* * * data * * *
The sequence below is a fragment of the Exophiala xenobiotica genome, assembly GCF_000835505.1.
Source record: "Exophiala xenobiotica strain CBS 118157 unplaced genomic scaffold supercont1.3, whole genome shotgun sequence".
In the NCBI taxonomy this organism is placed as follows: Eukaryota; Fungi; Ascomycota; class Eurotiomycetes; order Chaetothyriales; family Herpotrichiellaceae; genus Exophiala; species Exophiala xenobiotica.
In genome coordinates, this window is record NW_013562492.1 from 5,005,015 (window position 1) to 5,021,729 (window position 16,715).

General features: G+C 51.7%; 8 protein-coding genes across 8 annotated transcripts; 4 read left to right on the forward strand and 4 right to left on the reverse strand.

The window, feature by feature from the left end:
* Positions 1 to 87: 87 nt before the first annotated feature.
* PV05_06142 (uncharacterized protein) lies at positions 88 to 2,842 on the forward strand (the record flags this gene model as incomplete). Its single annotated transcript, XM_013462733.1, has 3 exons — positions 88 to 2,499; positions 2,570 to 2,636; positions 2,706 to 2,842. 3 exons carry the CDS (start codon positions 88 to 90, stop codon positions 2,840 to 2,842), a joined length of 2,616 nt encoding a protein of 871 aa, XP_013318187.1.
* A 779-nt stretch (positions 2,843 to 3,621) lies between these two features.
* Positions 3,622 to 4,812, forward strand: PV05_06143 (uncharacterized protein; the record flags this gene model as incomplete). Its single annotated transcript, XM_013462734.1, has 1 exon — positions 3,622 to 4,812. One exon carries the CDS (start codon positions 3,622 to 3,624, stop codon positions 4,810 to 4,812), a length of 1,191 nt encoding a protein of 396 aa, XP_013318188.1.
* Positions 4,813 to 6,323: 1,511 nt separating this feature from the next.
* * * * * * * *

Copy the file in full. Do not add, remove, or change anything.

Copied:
The sequence below is a fragment of the Exophiala xenobiotica genome, assembly GCF_000835505.1.
Source record: "Exophiala xenobiotica strain CBS 118157 unplaced genomic scaffold supercont1.3, whole genome shotgun sequence".
In the NCBI taxonomy this organism is placed as follows: Eukaryota; Fungi; Ascomycota; class Eurotiomycetes; order Chaetothyriales; family Herpotrichiellaceae; genus Exophiala; species Exophiala xenobiotica.
In genome coordinates, this window is record NW_013562492.1 from 5,005,015 (window position 1) to 5,021,729 (window position 16,715).

General features: G+C 51.7%; 8 protein-coding genes across 8 annotated transcripts; 4 read left to right on the forward strand and 4 right to left on the reverse strand.

The window, feature by feature from the left end:
* Positions 1 to 87: 87 nt before the first annotated feature.
* PV05_06142 (uncharacterized protein) lies at positions 88 to 2,842 on the forward strand (the record flags this gene model as incomplete). Its single annotated transcript, XM_013462733.1, has 3 exons — positions 88 to 2,499; positions 2,570 to 2,636; positions 2,706 to 2,842. 3 exons carry the CDS (start codon positions 88 to 90, stop codon positions 2,840 to 2,842), a joined length of 2,616 nt encoding a protein of 871 aa, XP_013318187.1.
* A 779-nt stretch (positions 2,843 to 3,621) lies between these two features.
* Positions 3,622 to 4,812, forward strand: PV05_06143 (uncharacterized protein; the record flags this gene model as incomplete). Its single annotated transcript, XM_013462734.1, has 1 exon — positions 3,622 to 4,812. One exon carries the CDS (start codon positions 3,622 to 3,624, stop codon positions 4,810 to 4,812), a length of 1,191 nt encoding a protein of 396 aa, XP_013318188.1.
* Positions 4,813 to 6,323: 1,511 nt separating this feature from the next.